Islam is a practical religion and fulfils the lawful requirements of mankind. Furthermore, gratitude is due here for the fact that after centuries of stumbling, the Christian world is slowly but surely progressing towards Islamic teachings. That day is not far when the entire world shall realise that the pure and complete teaching, which remained the target of allegations for centuries on account of religious prejudice and politics, is the only one which is capable of establishing the true foundation of peace by satisfying all of the lawful requirements of mankind.

Alas! Opponents have falsely concluded, without due consideration and contemplation, that the Islamic issue of polygamy is God forbid a pathway to pleasure and lust, opened by Islam for its followers. If the conditions with which Islam has permitted polygamy are closely analysed, it becomes evidently apparent that for a true Muslim, a second marriage cannot be a means of pleasure and lust. Rather, in actuality, this is a sacrifice which must be made under special circumstances and requirements. If a Muslim breaks these conditions and marries more than once for the fulfillment of his pleasure and lust, this is his individual action, and cannot be considered Islamic conduct. He commits a deed, just as the liberal people of other religions do, who do not permit polygamy in any case, but incur dishonour upon themselves here and there through illicit intercourse, while their wives remain at home. In addition to this, it must not be forgotten that Islam has not commanded polygamy, in other words, it has not been declared obligatory that every Muslim must marry more than once. Instead, this is an exception, which has been made lawful in special circumstances. However, practically, a better part of the Muslims today limit themselves to one marriage alone.”

 

Demise

‘A’ishahra passed away on the 17th day of the month of Ramadan, 58 years after the migration, around half a century after the Holy Prophetsa. Abu Hurairahra was the Ameer of Madinah at the time, on the authority of Marwan. She was buried in Janatul Baqee according to her will. In fact, she had reserved a place for herself in her room where the Holy Prophetsa and Abu Bakrra were buried. When Umarra was attacked, he sent her the message, “O mother of the faithful! How wonderful it would be if I were granted permission to be buried alongside my friends.”  ‘A’ishahra replied, “I had reserved this place for me but I give preference to you over myself.” Prior to her death, her will was that she did not desire for any preference over the rest of the wives. Thus her will was to be buried among the rest of the noble wives of the Prophetsa in Janatul Baqee.

 

Endnotes

1. Bukhari Kitaabul Jihaad baab Hamlul Rajul Imratuhu fil ghazwa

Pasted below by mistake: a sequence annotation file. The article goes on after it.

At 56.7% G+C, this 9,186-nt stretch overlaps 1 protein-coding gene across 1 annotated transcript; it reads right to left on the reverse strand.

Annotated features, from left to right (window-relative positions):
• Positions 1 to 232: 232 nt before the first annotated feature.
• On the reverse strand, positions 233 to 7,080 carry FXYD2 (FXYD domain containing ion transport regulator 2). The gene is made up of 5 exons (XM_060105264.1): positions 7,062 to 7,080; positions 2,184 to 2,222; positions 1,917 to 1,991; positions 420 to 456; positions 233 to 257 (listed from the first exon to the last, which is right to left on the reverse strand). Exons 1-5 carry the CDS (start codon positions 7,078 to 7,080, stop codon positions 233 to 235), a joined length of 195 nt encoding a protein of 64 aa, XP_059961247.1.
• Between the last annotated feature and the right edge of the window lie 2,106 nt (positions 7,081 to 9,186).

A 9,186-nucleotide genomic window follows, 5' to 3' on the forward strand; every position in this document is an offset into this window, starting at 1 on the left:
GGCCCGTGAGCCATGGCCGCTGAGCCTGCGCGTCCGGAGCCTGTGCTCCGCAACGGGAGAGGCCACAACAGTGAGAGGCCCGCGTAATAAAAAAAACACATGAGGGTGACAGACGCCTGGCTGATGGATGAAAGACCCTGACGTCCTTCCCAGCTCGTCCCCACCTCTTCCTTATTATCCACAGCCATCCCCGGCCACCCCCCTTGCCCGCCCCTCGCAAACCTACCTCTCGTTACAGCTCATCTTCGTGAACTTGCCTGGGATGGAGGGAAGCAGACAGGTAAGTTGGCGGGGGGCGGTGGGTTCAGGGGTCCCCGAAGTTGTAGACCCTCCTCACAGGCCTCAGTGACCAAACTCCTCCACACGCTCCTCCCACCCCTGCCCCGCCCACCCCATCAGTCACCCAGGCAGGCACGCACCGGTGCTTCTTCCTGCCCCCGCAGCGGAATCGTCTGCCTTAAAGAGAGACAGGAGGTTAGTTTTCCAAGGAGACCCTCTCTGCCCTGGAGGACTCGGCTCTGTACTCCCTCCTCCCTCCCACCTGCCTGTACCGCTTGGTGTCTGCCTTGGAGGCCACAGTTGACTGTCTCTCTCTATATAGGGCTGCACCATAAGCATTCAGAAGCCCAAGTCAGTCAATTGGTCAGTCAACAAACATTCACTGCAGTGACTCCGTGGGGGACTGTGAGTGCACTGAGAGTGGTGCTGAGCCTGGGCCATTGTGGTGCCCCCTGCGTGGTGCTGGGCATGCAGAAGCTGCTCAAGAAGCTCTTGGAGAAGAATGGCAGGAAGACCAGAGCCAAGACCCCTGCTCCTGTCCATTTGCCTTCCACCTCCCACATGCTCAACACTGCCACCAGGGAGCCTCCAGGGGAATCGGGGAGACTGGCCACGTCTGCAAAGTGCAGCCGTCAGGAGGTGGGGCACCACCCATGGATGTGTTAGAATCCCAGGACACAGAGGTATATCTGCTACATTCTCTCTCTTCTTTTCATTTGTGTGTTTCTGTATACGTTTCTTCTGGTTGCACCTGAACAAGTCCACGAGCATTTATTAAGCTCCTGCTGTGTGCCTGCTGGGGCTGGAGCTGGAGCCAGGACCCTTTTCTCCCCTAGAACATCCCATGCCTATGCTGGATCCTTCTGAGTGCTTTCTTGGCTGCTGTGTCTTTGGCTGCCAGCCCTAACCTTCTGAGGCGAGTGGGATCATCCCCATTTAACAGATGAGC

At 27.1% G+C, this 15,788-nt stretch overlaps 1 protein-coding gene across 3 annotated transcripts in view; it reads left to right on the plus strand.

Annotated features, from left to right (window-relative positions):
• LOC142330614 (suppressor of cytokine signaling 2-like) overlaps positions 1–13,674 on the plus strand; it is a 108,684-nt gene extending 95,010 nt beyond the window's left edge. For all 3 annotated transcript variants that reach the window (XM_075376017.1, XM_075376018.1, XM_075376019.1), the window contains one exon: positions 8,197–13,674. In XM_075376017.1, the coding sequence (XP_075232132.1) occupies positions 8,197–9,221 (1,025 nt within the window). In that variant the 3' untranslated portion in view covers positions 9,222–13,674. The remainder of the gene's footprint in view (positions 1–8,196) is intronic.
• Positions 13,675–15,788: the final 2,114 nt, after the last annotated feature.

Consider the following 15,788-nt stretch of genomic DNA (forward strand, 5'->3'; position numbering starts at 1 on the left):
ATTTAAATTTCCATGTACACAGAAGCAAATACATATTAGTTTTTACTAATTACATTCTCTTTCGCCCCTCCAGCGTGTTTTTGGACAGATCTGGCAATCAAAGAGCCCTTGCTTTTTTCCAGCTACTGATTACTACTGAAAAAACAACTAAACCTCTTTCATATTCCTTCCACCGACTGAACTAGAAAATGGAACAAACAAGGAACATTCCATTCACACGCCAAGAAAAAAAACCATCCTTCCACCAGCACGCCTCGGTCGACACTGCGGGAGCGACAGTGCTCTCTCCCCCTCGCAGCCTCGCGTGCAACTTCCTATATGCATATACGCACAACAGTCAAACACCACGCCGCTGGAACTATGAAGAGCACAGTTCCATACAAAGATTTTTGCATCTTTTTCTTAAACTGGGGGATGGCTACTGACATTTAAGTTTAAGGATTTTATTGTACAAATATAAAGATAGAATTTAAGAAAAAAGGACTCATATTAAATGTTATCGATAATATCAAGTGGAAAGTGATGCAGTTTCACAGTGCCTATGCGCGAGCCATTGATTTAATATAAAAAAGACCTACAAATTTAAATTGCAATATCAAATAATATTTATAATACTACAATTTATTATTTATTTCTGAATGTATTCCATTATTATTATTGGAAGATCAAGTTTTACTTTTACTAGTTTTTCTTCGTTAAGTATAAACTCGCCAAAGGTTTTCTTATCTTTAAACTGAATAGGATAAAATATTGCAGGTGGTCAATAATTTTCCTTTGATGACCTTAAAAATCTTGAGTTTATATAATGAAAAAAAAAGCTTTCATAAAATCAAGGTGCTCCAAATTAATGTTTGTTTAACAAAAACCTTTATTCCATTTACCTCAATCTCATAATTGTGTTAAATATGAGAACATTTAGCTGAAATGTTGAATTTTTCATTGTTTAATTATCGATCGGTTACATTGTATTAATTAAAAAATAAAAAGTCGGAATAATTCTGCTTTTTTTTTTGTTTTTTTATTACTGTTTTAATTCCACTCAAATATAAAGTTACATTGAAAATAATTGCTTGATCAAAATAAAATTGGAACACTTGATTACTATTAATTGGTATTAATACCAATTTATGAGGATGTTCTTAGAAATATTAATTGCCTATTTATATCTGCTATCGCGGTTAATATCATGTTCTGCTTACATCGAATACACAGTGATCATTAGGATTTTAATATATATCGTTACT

2.  The Holy Qur’an, Surah Al-Ahzab, Ch.33:V.52

3.  Bukhari Kitaabut-Tafsir Surah Al-Ahzaab

4.  Abu Daud, Kitaabunikaah filqismi bainanisaa

5.  Bukhari Kitaabul Manaaqib Baabu Fadhle ‘A’ishah

6.  Teeth cleaning twig made from a twig of the Salvadora persica tree

7.  The study of Islamic jurisprudence

8.  Tafsir Durr-e-Manthur by Imam Suyuti on the verse Khatamunabiyeen. V. 6 p.618

9.  Compiler Ibn Abi Shaiba V5 p.336; and Al-Durrul Manthur V6 p.618

10.  The Holy Qur’an, Surah Al Ahzab, Ch.33:V.29

11.  Musnad Ahmad, V.1, p.78; V6, p.185

12.  Musnad Ahmad, V.1, p.147; V6, p.185

13.  Musnad Ahmad, V.6, p.44; V1, p.76

14.  Musnad Ahmad, V.1 p.118

15.  Tabaqatul V8, p.67

16.  Mustadrak Hakim V.4, p.15

17.  Majmaul-Zawaid V.3, p.308

18.  Bukhari Kitaabul Khumus Baab Nafqatul Nisaa

19.  Ibn Majah Kitaabul Duaa Baabu ismillah ila izm

20.  Bukhari Kitabu Badul Khalqi Babu Dhikrul Malaikah

21.  Bukhari Kitabu Badul Khalqi Babu Dhikrul Malaikah

22.  Muslim Kitabul Libaas Baau La tadkhulul Malaikah

23.  Tabaqaatul Kubra V.8, p.174

24.  Azwaajunabi p.125

25.  Bukhari Kitaabul Adabi baab kaifa yakunu alrajulu fi ahlihi

26.  Bukhari Kitabul Tahajjud Baabu Qiyaamunabi

27.  Muslim Kitabul Ashribati Baabu Namaaz Baby Ikraamuzaif; Musnad Ahmad, V.5, p.116; V.6 p.256

28.  Bukhari Kitabul Ilm Babul Ilm wal azyatu billayli

29.  During the time of the Holy Prophetsa, it was a widespread belief among the pagan Arabs and many other sections of society that a Mutabanna i.e. an adopted son was equal to that of a real/physical son, not only with respects to his rights to becoming heir to properties but also his biological relationship (Mahrem) with other members of the family. The fact of the matter is that Zainabra was first married to Zaid bin Haarithara. Eventually they divorced owing to their incompatible circumstances. The Holy Prophetsa then decided to marry Zainab bint Jahshra for the purpose of ending this question of whether or not one is permitted to marry the the wife of the adopted son. The Qur’anic verse to this effect is: Surah Al-Ahzab:V.5 [This topic will be taken up in greater detail in the author’s forthcoming article in the series regarding Zainab bint Jahsh—Ed]

30.  Holy Qur’an, Surah Ahzab, Verse 51

31.  Holy Quran, Surah Al Imran, Verse 191

32.  Tafseer Durrul Manthur V2 pp.195

33. Karen Armstrong; Muhammad A Biography of Prophet, (London:Phoenix Press, 2001) 180.

34.  Laura Veccia Vaglieri, An Interpretation of Islam, Volume III (New Delhi: Goodword Books, 2004), 24, 28, 67, 68.